Polarising - In A Good Way: As the British Labour Party's leadership contest drew to a close this week, Jeremy Corbyn’s campaign team estimated he had taken his message, face-to-face, to more than 50,000 people. Literally hundreds-of-thousands more have paid Labour £3 for the right to participate in the leadership vote. The polls predict a Corbyn win on the first ballot.
IN LESS THAN 48 HOURS the world will know whether Jeremy Corbyn has won or lost. There will be many, still, who scratch their heads and ask: “Jeremy Who?” And why not? Until the unexpectedly savage defeat of Ed Miliband’s Labour Party in the recent British General Election, the identity of the MP for the London seat of Islington North was known to very few people outside of … well … Islington North. And even among those who have regularly returned him to Westminster since 1983, only a handful would have picked their MP – a bewhiskered, 66-year-old, self-proclaimed socialist, by the name of Jeremy Corbyn – as Ed Miliband’s most likely successor.
That his name appears on the ballot-paper at all is, like so many other aspects of his candidacy, a virtual accident. Other, better known, left-wing flagbearers had already been approached, and declined, before Corbyn said “Yes”. He accepted the nomination in a spirit of honourable self-sacrifice: the left-wing of the Labour Party had to have someone to vote for. (And it wasn’t as if there was any chance of him winning!)
The Germans would blame it on the Zeitgeist – the Spirit of the Times. Others would say that Corbyn’s candidacy only took off when Labour’s Interim Leader, Harriet Harman, urged her colleagues to join the Tories in putting the boot into Britain’s already bruised and battered beneficiaries. His hard-line left-wing comrades would merrily opine that there has always been a massive constituency for Jeremy Corbyn’s simple socialist message, but until he came along no one had quite mastered the knack of communicating it effectively. Whatever the explanation, the brute fact of the contest for Miliband’s replacement was indisputable: the moment Labour audiences saw and heard Jeremy Corbyn, they fell head-over-heels in love with him.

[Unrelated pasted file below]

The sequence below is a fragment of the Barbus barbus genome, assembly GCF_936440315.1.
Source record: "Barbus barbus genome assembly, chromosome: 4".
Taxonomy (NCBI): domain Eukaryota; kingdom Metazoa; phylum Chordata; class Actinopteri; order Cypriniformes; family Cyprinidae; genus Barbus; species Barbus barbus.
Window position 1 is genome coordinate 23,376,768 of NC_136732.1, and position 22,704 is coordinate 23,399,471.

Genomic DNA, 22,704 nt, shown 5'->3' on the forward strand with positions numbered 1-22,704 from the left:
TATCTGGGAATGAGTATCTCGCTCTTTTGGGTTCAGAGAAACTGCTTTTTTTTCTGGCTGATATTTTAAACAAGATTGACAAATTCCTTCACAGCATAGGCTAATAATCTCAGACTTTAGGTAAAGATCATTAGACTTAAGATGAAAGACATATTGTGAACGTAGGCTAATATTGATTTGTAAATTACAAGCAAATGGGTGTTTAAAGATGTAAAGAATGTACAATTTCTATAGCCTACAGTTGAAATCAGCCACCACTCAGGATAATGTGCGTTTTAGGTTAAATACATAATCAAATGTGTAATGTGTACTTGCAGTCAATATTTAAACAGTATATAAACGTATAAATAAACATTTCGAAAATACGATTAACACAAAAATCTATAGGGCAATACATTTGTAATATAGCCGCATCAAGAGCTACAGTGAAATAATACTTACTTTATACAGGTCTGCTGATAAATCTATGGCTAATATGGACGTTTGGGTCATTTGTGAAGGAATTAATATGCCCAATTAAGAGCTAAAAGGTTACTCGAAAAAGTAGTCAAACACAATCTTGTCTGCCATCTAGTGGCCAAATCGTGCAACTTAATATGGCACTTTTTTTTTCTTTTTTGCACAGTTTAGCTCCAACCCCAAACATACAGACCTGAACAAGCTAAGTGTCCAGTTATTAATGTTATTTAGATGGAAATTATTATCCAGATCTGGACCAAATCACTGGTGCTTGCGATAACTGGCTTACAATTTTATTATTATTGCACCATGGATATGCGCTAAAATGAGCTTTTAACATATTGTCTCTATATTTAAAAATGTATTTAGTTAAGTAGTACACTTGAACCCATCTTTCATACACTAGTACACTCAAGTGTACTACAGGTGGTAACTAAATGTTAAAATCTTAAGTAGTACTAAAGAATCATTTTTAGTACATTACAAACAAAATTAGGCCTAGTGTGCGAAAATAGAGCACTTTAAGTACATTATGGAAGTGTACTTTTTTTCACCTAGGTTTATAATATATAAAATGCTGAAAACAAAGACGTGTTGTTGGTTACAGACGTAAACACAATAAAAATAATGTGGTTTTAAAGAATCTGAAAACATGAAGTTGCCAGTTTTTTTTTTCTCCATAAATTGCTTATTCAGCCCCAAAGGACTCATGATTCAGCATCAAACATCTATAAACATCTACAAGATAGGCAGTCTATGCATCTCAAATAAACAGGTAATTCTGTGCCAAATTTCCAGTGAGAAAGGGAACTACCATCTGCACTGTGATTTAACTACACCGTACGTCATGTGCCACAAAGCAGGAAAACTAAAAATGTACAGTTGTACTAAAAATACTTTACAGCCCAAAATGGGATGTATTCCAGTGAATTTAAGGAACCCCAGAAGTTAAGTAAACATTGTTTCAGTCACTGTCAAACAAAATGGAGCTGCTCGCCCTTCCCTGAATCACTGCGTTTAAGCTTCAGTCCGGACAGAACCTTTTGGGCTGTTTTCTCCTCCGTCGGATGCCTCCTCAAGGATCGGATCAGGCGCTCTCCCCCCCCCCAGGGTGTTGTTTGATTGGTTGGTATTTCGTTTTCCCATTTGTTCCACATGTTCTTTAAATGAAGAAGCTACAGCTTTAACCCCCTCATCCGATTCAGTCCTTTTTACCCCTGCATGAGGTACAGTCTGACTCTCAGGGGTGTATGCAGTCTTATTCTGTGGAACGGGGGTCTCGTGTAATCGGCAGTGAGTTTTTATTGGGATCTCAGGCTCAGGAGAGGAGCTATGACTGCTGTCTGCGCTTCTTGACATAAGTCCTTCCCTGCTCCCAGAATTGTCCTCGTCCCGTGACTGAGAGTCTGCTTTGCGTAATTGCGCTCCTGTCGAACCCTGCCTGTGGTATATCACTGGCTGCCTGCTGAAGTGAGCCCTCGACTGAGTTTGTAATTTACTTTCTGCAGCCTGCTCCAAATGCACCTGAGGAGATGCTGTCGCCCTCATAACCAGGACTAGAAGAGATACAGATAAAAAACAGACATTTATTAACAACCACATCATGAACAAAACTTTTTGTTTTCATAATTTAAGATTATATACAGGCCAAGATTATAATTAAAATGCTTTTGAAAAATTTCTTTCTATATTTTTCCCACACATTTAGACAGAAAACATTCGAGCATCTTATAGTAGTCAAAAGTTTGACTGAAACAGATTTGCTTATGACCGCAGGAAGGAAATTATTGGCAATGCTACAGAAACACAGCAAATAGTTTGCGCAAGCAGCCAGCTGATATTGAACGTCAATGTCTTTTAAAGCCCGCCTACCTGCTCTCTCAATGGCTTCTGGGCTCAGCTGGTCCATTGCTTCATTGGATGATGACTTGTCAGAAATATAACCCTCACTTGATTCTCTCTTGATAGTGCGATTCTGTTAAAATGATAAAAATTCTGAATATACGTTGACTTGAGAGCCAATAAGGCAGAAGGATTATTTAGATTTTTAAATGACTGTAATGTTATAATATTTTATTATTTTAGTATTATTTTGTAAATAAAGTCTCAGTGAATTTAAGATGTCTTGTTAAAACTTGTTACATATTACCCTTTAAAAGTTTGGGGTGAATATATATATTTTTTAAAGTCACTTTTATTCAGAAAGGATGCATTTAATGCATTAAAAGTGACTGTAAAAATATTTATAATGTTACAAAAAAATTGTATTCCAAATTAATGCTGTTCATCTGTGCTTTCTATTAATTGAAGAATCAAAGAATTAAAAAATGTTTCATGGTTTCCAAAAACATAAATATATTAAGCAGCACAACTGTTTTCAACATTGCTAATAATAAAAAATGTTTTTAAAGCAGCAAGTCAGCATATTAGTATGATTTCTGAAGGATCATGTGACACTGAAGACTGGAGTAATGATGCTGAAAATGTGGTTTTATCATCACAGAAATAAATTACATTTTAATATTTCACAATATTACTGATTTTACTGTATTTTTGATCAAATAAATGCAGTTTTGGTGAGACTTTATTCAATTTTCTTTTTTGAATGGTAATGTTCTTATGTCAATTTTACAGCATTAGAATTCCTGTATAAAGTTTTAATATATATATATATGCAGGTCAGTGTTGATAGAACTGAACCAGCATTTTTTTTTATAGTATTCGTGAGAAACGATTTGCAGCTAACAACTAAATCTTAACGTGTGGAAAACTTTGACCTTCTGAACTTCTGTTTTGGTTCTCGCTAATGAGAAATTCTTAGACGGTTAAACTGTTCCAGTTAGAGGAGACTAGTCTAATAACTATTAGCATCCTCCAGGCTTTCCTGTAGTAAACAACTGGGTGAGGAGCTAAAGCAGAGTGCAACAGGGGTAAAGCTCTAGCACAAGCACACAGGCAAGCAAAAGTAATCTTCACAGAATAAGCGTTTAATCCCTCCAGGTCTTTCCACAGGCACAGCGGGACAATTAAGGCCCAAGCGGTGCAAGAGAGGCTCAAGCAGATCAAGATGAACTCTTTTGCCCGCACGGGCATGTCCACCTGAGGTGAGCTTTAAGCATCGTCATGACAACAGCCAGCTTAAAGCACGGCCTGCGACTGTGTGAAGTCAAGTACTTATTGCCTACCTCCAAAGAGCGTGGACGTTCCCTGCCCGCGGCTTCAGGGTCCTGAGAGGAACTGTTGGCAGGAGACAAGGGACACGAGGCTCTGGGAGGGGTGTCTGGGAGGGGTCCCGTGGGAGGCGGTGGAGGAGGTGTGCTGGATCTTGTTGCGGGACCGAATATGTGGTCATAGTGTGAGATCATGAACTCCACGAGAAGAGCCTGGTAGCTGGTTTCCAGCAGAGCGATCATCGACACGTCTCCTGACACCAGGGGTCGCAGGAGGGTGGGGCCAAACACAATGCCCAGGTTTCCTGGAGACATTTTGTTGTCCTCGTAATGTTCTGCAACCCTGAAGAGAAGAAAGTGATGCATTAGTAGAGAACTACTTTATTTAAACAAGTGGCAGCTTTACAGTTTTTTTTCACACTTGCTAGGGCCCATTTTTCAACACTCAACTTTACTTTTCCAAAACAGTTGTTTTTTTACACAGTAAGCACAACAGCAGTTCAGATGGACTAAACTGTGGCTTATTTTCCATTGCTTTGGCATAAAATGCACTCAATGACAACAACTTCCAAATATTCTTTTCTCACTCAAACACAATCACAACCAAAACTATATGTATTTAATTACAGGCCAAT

And no one in the British punditocracy could work out why. It wasn’t as if Corbyn was especially telegenic. (Dear Lord – that beard!) Nor was he an especially gifted speaker. And the nonsensical things he was saying: who could possibly take such antiquated socialist sloganeering seriously? Certainly not his rivals for the leadership: lynx-eyed Yvette Cooper; bluff and blokey Andy Burnham; the ambitiously lissom Liz Kendall. Those three all looked completely at home in the Labour Party Tony Blair had made. The Party that no longer believed in “the common ownership of the means of production, distribution and exchange”. The Party that had allowed Blair to lead it into the crime that was Iraq.
But that was just it! Corbyn had never swallowed a drop of the Blairite Kool-Aid. He still believed in common ownership. He’d voted against going into Iraq. He was, 32 years after being elected to the House of Commons, the same unashamed socialist he’d always been. And when the TV interviewers asked him questions about where he’d like to take Britain, he answered them. Without the benefit of pollsters, or spin-doctors, he talked about renationalising the railways, reanimating the trade unions, restoring the NHS. Cooper, Kendall and Burnham were dumfounded. The pundits were non-plussed. The Blairite Faction was, very publicly, appalled. But Labour’s members and supporters just couldn’t get enough.
The people who now find themselves vilified as the opponents of “Jez we can!” Corbymania should have seen it coming. But, not only did they fail to grasp the meaning of the emergence of left-wing populist parties across Europe; they also (and quite wilfully) refused to comprehend the meaning of the Scottish National Party’s (SNP) near clean-sweep of Labour seats north of the border.
The SNP ran on an anti-austerity platform, positioning itself well to the left of Labour. But their crushing victory was about a lot more than that. By optimistically orienting themselves towards the future, and promising the Scots that it would be a future they determined, the SNP unleashed that most potent of all political forces: Hope.
Corbyn’s authenticity and simplicity have encouraged similar hopefulness among the English. As the leadership contest drew to a close this week, Corbyn’s campaign team estimated he had taken his message, face-to-face, to more than 50,000 people. Literally hundreds-of-thousands more have paid Labour £3 for the right to participate in the leadership vote. The polls predict a Corbyn win on the first ballot.
If that happens, it will no longer be a case of “Jeremy Who?” But of “Jeremy – What Now?”
This essay was originally published in The Waikato Times, The Taranaki Daily News, The Timaru Herald, The Otago Daily Times and The Greymouth Star of Friday, 11 September 2015.